Hello everyone and welcome back to the blog! Have you seen a robin yet? Did you send a picture of it to a loved one? Over the past couple weeks, I saw a robin hopping on a front lawn and my mom shared that she had seen one too! Spring is on its way. And since we have been talking about sharing our love of birds with friends and family, I have something exciting to share with you today.

My friend Miss Blake is living in Wales, a country in the United Kingdom, more than 5000km away from Ontario. She is studying to become a teacher, with a special interest in how mindfulness strategies can be used to create a positive impact on student wellness and classroom learning. We share many interests including our love of birds and nature. She has taught me that spending time observing nature can be an important way to practice mindfulness and support our health and well-being. I know that feeling connected to the natural world around me makes me feel part of something big and important;
observing the ecosystems around me and seeing how my actions contribute to the well-being of birds and wildlife is a mindfulness practice that benefits everyone. I’m so glad that she offered to share her experiences with birds from Wales with us today!

Hiya to all my bird loving friends out there! This is Miss Blake reporting to the blog from Wales. I’m here to share a very special bird haven with you all today. My favourite place to walk, bike, and play outdoors in Wales is at Roath Park Lake in Cardiff! Loved by many of the citizens here in Cardiff, Roath Park Lake contains a 30-acre man-made lake. People often camp out on the side of the lake overnight! Many outdoor enthusiasts can be found casting their fishing lines hoping to catch a bite. The lake always looks so beautiful and serene. Most importantly, the lake acts as a crucial habitat for overwintering birds. Overwintering and breeding birds that you can see at Roath include the Mallard, Great Cormorant and Herons.

The lake has four islands within it that no-one from land can access. These islands are home to safe nesting sites for the birds. It is important that we respect the boundaries that are put in by the city.

Everyone here respects the birds and are more than happy to share the space with them. The birds are always so much fun to watch. They’re all very lively and carry on amongst one another like brothers and sisters. Roath has about 100 Mute Swan and too many Geese for me to count. Because there are so many Geese who call Roath their home, many wild birds get scared off. Luckily, local conservationists know about this problem and try to control the population of geese. The top 5 birds that you can see at Roath include: The Mute Swan, the Great Crested Grebe, the BlackHeaded Gull, the Eurasian Coot, and the Mallard.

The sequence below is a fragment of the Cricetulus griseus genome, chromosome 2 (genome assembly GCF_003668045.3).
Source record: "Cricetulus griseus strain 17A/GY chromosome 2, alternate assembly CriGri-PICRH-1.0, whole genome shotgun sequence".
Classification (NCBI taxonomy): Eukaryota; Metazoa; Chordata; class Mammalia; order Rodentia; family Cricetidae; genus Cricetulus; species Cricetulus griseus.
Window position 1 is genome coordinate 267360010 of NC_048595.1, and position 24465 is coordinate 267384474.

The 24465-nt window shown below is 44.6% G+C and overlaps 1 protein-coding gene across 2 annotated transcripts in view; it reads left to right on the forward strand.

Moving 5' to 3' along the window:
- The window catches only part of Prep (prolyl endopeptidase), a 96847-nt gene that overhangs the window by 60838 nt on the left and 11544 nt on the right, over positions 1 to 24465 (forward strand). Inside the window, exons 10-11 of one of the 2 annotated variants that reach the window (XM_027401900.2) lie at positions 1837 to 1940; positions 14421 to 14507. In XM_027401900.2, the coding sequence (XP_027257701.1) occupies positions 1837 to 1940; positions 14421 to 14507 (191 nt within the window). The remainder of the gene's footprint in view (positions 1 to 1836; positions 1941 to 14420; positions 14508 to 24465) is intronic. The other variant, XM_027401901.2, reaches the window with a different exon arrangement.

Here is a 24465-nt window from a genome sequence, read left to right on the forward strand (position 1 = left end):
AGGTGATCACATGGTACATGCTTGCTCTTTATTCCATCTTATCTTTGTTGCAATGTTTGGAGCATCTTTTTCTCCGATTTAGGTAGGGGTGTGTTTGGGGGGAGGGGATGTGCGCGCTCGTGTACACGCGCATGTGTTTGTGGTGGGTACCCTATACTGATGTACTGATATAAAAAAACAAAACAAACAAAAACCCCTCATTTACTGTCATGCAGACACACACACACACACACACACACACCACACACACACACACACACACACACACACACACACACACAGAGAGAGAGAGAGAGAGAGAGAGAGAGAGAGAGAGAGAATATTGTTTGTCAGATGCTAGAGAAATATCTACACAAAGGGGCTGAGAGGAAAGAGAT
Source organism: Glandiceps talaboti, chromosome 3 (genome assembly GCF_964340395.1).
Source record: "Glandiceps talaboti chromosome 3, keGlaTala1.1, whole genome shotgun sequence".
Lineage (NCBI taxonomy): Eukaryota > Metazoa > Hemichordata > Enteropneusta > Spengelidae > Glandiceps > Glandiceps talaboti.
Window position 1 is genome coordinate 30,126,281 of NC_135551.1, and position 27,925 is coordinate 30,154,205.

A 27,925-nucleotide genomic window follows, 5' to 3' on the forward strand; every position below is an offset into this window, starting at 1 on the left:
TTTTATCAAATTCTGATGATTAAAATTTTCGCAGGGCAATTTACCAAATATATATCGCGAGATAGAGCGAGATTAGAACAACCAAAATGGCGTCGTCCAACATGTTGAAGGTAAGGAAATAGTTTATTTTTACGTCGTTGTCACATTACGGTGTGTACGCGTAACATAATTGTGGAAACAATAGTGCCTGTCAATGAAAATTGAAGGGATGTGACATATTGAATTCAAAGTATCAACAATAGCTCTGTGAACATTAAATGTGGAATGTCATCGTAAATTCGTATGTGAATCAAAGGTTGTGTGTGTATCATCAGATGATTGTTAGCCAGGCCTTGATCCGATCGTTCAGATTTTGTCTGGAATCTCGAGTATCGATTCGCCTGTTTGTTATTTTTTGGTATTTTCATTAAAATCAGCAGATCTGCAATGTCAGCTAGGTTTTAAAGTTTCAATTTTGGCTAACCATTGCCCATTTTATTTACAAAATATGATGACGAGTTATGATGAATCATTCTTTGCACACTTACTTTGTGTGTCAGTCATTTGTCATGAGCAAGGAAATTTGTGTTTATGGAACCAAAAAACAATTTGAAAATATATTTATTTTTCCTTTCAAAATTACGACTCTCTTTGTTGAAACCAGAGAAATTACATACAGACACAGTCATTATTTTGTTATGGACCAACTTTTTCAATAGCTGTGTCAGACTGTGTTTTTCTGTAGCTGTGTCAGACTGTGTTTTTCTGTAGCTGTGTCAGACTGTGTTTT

Today I want to share my favourite Roath bird with you – the Greylag Goose.
The Greylag Goose is the largest of the wild geese that are native to the U.K. and European region and are ancestors to most domestic farm geese. You can spot the Greylag goose by its colour. Like the name suggests these geese have grey feathers and a white bottom with orange feet and beak. Greylag geese travel north to mate and have babies. When they mate it is usually for life; both the adult geese stay to take care of the eggs and raise their goslings into big strong geese. They can get up to 76-89 cm tall with a wingspan around 147-180 cm. Their diet of grass, roots, cereal leaves, and spilled grain help them grow big and strong.

I try to make sure I get some wellness walks in weekly. There is nothing better than a long walk at the park to clear your mind after being stuck at home for what seems like forever. The geese always cheer me up. Watching them waddle around with their beaks raised looks like a baby running with their hands in their pocket. I can’t help but laugh. Another thing I like to do for the geese on my wellness walks is to
bring them a treat. However, it is important we don’t feed them bread. There is a HUGE misunderstanding that bread is A-OK for ducks and geese. But it isn’t, it can really upset their tummies. If you want to get into feeding the ducks and the geese, pick up some bird seed, rice, sweetcorn, oats, defrosted frozen peas or some ripped up lettuce. I guarantee you ALL the birds will want to be your best friend.

Thank you to Miss Blake for sharing with us this week! I hope everyone reading along enjoyed learning all about the birds at Roath Park Lake. If you have a story about the birds in your backyard, why not write about it and share with us. We have so much to learn from each other. In the next blog, we will be thinking more about the ecosystems and habitats we can help create for birds in our own backyards by growing plants that attract and shelter native bird species. See you then!